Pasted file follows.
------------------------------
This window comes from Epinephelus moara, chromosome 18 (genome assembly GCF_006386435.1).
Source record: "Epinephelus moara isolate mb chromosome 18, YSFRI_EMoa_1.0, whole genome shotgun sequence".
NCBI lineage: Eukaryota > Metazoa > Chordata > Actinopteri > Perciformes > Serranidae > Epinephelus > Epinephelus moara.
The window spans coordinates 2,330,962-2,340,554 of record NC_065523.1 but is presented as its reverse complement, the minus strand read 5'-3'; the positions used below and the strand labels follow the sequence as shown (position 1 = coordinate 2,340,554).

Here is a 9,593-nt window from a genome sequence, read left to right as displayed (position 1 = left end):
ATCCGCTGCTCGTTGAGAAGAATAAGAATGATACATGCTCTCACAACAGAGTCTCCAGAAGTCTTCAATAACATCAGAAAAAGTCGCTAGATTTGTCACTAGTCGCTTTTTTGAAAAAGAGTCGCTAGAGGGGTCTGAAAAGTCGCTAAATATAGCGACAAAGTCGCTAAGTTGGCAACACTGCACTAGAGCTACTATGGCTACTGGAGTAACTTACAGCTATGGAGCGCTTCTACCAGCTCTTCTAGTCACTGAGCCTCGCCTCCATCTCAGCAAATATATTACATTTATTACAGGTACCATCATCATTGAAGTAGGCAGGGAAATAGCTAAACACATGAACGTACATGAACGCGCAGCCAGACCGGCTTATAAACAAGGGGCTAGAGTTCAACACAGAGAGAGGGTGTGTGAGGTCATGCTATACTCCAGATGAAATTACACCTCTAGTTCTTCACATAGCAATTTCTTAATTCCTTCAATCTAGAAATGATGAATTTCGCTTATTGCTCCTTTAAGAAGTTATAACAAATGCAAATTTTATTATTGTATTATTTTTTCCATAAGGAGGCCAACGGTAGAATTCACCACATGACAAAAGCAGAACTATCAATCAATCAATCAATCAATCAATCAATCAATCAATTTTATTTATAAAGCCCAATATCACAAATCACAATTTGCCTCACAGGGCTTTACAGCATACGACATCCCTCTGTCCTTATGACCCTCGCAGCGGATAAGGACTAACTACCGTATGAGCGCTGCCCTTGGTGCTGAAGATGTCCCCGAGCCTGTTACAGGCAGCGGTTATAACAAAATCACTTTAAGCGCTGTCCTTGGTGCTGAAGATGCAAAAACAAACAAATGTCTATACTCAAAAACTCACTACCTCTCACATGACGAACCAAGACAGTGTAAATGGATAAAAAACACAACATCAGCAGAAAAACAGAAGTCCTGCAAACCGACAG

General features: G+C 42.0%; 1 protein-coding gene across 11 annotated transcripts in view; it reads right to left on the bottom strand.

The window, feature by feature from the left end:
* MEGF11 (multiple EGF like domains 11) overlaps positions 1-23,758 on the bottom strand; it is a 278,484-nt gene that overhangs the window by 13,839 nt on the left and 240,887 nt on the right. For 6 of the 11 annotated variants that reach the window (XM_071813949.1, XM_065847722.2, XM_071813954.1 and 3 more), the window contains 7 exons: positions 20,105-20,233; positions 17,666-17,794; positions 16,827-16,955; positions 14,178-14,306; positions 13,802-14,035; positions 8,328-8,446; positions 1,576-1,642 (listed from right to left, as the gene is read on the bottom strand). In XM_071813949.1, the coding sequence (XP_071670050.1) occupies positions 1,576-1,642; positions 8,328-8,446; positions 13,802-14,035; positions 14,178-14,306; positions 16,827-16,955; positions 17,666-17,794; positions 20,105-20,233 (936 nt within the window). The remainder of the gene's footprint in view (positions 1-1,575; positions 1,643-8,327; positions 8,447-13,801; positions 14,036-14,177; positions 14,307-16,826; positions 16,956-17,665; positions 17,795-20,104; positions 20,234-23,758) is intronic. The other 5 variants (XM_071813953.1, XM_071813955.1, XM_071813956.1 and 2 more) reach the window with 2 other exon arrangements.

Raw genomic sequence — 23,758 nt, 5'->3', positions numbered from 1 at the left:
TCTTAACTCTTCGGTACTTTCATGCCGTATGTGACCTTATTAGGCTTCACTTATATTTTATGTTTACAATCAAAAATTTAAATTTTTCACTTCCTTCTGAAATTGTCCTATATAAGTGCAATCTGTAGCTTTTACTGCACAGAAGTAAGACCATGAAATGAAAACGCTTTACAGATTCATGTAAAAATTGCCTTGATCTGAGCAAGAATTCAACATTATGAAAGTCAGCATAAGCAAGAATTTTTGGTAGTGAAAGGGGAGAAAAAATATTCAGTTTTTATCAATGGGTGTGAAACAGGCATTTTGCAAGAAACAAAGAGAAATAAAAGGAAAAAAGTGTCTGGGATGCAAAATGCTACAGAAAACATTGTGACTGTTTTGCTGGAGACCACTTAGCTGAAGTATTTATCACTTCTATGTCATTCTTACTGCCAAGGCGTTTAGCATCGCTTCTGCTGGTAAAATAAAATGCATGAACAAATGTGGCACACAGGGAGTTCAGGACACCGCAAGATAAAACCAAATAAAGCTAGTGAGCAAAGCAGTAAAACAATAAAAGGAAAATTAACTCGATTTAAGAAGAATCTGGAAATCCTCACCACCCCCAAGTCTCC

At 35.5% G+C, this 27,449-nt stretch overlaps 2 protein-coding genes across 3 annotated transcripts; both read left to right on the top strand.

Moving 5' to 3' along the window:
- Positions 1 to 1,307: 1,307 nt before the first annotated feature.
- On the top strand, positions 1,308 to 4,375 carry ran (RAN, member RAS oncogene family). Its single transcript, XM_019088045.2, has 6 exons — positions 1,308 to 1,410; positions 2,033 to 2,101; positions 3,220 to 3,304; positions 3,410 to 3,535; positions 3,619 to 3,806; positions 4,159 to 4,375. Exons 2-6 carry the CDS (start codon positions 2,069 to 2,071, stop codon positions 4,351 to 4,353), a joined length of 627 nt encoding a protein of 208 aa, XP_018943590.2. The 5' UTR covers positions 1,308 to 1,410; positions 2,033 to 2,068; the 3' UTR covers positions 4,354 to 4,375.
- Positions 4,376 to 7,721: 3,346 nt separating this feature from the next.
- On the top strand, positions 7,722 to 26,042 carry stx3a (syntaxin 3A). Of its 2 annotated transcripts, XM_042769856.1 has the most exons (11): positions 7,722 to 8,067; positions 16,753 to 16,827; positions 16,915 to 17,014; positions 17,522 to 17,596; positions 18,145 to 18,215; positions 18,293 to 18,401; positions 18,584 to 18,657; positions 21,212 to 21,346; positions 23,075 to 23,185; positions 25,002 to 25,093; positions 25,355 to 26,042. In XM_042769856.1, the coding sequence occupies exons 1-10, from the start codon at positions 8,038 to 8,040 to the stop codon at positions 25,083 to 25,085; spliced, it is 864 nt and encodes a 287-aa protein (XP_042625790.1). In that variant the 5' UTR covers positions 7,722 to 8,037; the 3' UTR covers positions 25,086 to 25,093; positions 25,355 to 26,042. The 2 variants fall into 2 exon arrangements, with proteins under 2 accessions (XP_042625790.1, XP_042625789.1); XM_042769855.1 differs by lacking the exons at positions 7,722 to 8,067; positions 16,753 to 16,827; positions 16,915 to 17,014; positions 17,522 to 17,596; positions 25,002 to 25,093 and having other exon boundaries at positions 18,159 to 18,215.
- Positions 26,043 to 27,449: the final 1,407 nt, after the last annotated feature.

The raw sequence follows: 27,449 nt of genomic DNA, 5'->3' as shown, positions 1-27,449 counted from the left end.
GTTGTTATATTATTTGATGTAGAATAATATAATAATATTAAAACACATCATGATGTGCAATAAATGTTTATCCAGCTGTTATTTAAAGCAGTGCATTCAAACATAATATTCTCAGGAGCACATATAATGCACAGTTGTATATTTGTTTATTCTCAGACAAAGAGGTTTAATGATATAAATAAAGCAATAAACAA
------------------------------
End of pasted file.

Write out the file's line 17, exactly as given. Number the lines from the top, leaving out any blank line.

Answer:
- On the top strand, positions 7,722 to 26,042 carry stx3a (syntaxin 3A). Of its 2 annotated transcripts, XM_042769856.1 has the most exons (11): positions 7,722 to 8,067; positions 16,753 to 16,827; positions 16,915 to 17,014; positions 17,522 to 17,596; positions 18,145 to 18,215; positions 18,293 to 18,401; positions 18,584 to 18,657; positions 21,212 to 21,346; positions 23,075 to 23,185; positions 25,002 to 25,093; positions 25,355 to 26,042. In XM_042769856.1, the coding sequence occupies exons 1-10, from the start codon at positions 8,038 to 8,040 to the stop codon at positions 25,083 to 25,085; spliced, it is 864 nt and encodes a 287-aa protein (XP_042625790.1). In that variant the 5' UTR covers positions 7,722 to 8,037; the 3' UTR covers positions 25,086 to 25,093; positions 25,355 to 26,042. The 2 variants fall into 2 exon arrangements, with proteins under 2 accessions (XP_042625790.1, XP_042625789.1); XM_042769855.1 differs by lacking the exons at positions 7,722 to 8,067; positions 16,753 to 16,827; positions 16,915 to 17,014; positions 17,522 to 17,596; positions 25,002 to 25,093 and having other exon boundaries at positions 18,159 to 18,215.